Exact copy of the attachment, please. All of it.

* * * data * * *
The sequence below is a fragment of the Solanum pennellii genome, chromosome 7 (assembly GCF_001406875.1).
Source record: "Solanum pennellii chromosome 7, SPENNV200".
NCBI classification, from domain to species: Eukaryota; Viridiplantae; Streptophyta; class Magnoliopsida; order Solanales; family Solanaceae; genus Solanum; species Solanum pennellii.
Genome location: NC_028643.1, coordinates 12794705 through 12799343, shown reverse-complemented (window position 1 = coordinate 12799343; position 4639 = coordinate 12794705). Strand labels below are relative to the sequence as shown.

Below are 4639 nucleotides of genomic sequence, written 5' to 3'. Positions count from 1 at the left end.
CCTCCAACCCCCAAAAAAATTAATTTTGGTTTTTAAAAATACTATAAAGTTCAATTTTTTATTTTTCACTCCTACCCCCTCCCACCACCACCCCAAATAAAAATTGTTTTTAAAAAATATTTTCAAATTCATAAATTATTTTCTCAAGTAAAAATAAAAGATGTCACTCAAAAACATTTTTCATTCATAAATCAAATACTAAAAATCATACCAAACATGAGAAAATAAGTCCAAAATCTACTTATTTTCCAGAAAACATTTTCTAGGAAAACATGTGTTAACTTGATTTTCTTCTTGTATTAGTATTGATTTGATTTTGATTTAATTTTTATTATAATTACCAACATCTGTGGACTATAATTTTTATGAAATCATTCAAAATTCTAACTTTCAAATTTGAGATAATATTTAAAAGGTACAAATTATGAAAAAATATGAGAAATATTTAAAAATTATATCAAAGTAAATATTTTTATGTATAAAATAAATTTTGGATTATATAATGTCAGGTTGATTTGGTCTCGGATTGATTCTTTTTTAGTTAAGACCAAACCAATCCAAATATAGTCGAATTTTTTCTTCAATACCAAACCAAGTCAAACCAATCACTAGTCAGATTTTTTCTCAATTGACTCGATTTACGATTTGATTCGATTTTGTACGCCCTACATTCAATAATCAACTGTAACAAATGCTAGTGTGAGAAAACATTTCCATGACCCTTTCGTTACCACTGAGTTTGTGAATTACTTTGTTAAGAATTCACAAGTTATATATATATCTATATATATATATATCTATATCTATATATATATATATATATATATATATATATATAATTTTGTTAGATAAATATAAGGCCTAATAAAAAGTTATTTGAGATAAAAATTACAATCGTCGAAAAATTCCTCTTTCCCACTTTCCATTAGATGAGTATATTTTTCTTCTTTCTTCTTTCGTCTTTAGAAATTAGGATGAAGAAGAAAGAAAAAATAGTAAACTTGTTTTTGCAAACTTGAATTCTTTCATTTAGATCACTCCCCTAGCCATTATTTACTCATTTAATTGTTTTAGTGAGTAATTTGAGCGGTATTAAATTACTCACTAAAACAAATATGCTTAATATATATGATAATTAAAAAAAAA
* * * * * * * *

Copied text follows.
The sequence below is a fragment of the Solanum pennellii genome, chromosome 7 (assembly GCF_001406875.1).
Source record: "Solanum pennellii chromosome 7, SPENNV200".
NCBI classification, from domain to species: Eukaryota; Viridiplantae; Streptophyta; class Magnoliopsida; order Solanales; family Solanaceae; genus Solanum; species Solanum pennellii.
Genome location: NC_028643.1, coordinates 12794705 through 12799343, shown reverse-complemented (window position 1 = coordinate 12799343; position 4639 = coordinate 12794705). Strand labels below are relative to the sequence as shown.

Below are 4639 nucleotides of genomic sequence, written 5' to 3'. Positions count from 1 at the left end.
CCTCCAACCCCCAAAAAAATTAATTTTGGTTTTTAAAAATACTATAAAGTTCAATTTTTTATTTTTCACTCCTACCCCCTCCCACCACCACCCCAAATAAAAATTGTTTTTAAAAAATATTTTCAAATTCATAAATTATTTTCTCAAGTAAAAATAAAAGATGTCACTCAAAAACATTTTTCATTCATAAATCAAATACTAAAAATCATACCAAACATGAGAAAATAAGTCCAAAATCTACTTATTTTCCAGAAAACATTTTCTAGGAAAACATGTGTTAACTTGATTTTCTTCTTGTATTAGTATTGATTTGATTTTGATTTAATTTTTATTATAATTACCAACATCTGTGGACTATAATTTTTATGAAATCATTCAAAATTCTAACTTTCAAATTTGAGATAATATTTAAAAGGTACAAATTATGAAAAAATATGAGAAATATTTAAAAATTATATCAAAGTAAATATTTTTATGTATAAAATAAATTTTGGATTATATAATGTCAGGTTGATTTGGTCTCGGATTGATTCTTTTTTAGTTAAGACCAAACCAATCCAAATATAGTCGAATTTTTTCTTCAATACCAAACCAAGTCAAACCAATCACTAGTCAGATTTTTTCTCAATTGACTCGATTTACGATTTGATTCGATTTTGTACGCCCTACATTCAATAATCAACTGTAACAAATGCTAGTGTGAGAAAACATTTCCATGACCCTTTCGTTACCACTGAGTTTGTGAATTACTTTGTTAAGAATTCACAAGTTATATATATATCTATATATATATATATCTATATCTATATATATATATATATATATATATATATATATAATTTTGTTAGATAAATATAAGGCCTAATAAAAAGTTATTTGAGATAAAAATTACAATCGTCGAAAAATTCCTCTTTCCCACTTTCCATTAGATGAGTATATTTTTCTTCTTTCTTCTTTCGTCTTTAGAAATTAGGATGAAGAAGAAAGAAAAAATAGTAAACTTGTTTTTGCAAACTTGAATTCTTTCATTTAGATCACTCCCCTAGCCATTATTTACTCATTTAATTGTTTTAGTGAGTAATTTGAGCGGTATTAAATTACTCACTAAAACAAATATGCTTAATATATATGATAATTAAAAAAAAA